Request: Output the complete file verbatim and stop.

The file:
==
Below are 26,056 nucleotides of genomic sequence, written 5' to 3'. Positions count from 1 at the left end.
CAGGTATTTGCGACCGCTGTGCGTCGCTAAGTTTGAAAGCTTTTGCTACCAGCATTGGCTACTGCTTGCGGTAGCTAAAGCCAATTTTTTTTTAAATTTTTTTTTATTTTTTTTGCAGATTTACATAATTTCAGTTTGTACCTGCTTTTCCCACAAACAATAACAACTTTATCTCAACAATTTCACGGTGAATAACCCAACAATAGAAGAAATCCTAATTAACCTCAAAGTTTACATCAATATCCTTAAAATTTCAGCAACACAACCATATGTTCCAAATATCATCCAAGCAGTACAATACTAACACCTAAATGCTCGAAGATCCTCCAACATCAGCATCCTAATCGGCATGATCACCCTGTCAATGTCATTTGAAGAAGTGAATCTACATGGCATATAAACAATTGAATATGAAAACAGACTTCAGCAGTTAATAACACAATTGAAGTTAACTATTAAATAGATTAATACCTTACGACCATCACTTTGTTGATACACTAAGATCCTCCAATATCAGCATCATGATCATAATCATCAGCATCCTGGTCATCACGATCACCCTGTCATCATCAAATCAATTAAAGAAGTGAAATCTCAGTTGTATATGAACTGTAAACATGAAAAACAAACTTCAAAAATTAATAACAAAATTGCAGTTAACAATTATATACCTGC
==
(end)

Below are 26,056 nucleotides of genomic sequence, written 5' to 3'. Positions count from 1 at the left end.
CAGGTATTTGCGACCGCTGTGCGTCGCTAAGTTTGAAAGCTTTTGCTACCAGCATTGGCTACTGCTTGCGGTAGCTAAAGCCAATTTTTTTTTAAATTTTTTTTTATTTTTTTTGCAGATTTACATAATTTCAGTTTGTACCTGCTTTTCCCACAAACAATAACAACTTTATCTCAACAATTTCACGGTGAATAACCCAACAATAGAAGAAATCCTAATTAACCTCAAAGTTTACATCAATATCCTTAAAATTTCAGCAACACAACCATATGTTCCAAATATCATCCAAGCAGTACAATACTAACACCTAAATGCTCGAAGATCCTCCAACATCAGCATCCTAATCGGCATGATCACCCTGTCAATGTCATTTGAAGAAGTGAATCTACATGGCATATAAACAATTGAATATGAAAACAGACTTCAGCAGTTAATAACACAATTGAAGTTAACTATTAAATAGATTAATACCTTACGACCATCACTTTGTTGATACACTAAGATCCTCCAATATCAGCATCATGATCATAATCATCAGCATCCTGGTCATCACGATCACCCTGTCATCATCAAATCAATTAAAGAAGTGAAATCTCAGTTGTATATGAACTGTAAACATGAAAAACAAACTTCAAAAATTAATAACAAAATTGCAGTTAACAATTATATACCTGC